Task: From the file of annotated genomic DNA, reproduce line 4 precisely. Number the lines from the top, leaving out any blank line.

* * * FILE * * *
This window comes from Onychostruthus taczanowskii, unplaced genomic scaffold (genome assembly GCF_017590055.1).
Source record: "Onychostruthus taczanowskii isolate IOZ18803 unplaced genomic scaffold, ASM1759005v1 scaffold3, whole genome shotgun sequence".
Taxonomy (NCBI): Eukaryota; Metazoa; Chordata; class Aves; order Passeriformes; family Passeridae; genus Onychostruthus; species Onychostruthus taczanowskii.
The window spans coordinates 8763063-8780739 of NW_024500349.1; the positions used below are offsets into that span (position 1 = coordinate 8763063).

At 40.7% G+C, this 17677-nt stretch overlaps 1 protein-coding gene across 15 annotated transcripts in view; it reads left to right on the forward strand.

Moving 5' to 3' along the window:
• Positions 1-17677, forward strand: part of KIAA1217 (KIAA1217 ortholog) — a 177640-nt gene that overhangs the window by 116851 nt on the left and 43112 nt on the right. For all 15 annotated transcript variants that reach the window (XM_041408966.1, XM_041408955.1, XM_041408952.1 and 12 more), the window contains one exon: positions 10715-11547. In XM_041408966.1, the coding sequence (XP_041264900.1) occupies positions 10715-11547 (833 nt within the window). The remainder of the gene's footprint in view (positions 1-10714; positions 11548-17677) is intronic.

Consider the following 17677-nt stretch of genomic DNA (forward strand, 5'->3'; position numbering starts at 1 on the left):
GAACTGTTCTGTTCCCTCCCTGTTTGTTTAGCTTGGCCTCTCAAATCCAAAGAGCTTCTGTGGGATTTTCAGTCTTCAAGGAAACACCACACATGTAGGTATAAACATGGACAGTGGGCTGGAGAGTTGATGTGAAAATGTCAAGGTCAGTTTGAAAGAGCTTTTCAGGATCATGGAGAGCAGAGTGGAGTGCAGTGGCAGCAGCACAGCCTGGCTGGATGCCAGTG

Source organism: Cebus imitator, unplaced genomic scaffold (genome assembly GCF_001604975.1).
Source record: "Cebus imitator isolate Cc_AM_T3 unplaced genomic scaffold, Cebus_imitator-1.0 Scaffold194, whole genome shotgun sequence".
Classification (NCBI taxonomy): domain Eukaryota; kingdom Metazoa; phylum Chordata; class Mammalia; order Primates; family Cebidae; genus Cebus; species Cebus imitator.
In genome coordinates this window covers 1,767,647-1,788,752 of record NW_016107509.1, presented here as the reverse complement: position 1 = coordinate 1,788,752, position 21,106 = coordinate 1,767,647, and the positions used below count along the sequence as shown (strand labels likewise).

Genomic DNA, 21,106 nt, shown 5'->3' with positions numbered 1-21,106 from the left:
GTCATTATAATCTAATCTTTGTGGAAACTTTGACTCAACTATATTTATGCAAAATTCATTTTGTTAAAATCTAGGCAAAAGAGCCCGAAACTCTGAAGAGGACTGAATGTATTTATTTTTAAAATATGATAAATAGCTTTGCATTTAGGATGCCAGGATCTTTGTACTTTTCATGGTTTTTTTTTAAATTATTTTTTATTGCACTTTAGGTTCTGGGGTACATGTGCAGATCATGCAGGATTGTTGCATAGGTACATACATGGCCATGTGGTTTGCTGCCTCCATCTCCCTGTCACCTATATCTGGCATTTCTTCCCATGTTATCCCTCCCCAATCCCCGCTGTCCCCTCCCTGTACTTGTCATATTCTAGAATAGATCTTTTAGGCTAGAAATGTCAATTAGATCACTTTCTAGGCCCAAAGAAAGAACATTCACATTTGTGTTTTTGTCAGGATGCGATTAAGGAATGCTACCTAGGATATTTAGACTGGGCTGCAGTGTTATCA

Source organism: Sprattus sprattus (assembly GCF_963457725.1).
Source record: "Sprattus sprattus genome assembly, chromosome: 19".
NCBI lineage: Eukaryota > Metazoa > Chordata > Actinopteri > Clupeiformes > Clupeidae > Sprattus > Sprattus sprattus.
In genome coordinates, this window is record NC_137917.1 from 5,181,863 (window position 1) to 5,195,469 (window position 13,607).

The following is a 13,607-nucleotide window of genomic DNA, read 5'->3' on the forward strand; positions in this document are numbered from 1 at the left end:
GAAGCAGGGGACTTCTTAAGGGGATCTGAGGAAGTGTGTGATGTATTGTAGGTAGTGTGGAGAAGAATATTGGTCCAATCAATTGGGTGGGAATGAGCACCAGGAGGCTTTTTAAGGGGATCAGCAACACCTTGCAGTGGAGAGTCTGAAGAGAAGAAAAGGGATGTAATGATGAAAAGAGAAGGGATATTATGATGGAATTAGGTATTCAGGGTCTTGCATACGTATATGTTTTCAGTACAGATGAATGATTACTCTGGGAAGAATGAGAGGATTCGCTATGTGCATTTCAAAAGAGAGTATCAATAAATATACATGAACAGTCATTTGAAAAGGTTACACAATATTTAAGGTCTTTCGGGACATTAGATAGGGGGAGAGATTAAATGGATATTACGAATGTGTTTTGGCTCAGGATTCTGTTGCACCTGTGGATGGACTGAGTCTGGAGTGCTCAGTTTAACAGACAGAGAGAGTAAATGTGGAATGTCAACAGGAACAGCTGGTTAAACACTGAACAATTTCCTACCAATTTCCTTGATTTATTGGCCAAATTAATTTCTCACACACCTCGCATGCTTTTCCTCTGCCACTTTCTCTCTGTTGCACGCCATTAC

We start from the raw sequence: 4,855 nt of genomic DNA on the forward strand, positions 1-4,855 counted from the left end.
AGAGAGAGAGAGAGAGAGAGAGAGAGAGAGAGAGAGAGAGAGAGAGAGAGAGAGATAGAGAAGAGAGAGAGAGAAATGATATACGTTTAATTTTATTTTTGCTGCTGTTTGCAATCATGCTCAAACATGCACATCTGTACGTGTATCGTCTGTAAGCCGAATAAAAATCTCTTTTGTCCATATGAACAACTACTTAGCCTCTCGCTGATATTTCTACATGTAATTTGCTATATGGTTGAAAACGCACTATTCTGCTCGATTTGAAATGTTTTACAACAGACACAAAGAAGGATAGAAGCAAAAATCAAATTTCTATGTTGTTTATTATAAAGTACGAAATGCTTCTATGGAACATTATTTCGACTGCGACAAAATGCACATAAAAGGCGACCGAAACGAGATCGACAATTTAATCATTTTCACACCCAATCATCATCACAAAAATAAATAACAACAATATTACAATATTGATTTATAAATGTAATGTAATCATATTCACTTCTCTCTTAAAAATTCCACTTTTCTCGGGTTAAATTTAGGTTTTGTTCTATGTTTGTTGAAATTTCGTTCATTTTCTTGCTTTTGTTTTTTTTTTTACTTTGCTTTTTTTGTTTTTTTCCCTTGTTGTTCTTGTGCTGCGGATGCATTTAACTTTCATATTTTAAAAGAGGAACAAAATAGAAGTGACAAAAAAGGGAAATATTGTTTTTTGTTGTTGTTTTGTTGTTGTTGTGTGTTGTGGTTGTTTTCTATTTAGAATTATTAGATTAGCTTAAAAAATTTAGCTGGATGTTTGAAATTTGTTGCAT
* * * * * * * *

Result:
The window spans coordinates 8763063-8780739 of NW_024500349.1; the positions used below are offsets into that span (position 1 = coordinate 8763063).